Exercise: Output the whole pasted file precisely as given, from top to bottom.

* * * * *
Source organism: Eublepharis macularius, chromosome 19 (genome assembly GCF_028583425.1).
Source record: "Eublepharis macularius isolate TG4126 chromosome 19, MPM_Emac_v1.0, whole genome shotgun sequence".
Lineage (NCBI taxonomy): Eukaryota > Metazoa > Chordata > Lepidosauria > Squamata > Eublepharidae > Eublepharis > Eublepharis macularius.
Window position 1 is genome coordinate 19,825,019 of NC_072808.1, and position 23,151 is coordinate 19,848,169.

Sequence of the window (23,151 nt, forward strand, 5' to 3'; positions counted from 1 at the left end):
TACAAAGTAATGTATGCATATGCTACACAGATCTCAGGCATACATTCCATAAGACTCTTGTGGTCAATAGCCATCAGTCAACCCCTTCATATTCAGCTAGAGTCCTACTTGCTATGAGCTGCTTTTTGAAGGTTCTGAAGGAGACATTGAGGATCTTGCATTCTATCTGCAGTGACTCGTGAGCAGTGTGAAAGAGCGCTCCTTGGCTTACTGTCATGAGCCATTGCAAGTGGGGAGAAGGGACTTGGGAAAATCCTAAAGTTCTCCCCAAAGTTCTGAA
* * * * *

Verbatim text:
Source organism: Eublepharis macularius, chromosome 19 (genome assembly GCF_028583425.1).
Source record: "Eublepharis macularius isolate TG4126 chromosome 19, MPM_Emac_v1.0, whole genome shotgun sequence".
Lineage (NCBI taxonomy): Eukaryota > Metazoa > Chordata > Lepidosauria > Squamata > Eublepharidae > Eublepharis > Eublepharis macularius.
Window position 1 is genome coordinate 19,825,019 of NC_072808.1, and position 23,151 is coordinate 19,848,169.

Sequence of the window (23,151 nt, forward strand, 5' to 3'; positions counted from 1 at the left end):
TACAAAGTAATGTATGCATATGCTACACAGATCTCAGGCATACATTCCATAAGACTCTTGTGGTCAATAGCCATCAGTCAACCCCTTCATATTCAGCTAGAGTCCTACTTGCTATGAGCTGCTTTTTGAAGGTTCTGAAGGAGACATTGAGGATCTTGCATTCTATCTGCAGTGACTCGTGAGCAGTGTGAAAGAGCGCTCCTTGGCTTACTGTCATGAGCCATTGCAAGTGGGGAGAAGGGACTTGGGAAAATCCTAAAGTTCTCCCCAAAGTTCTGAA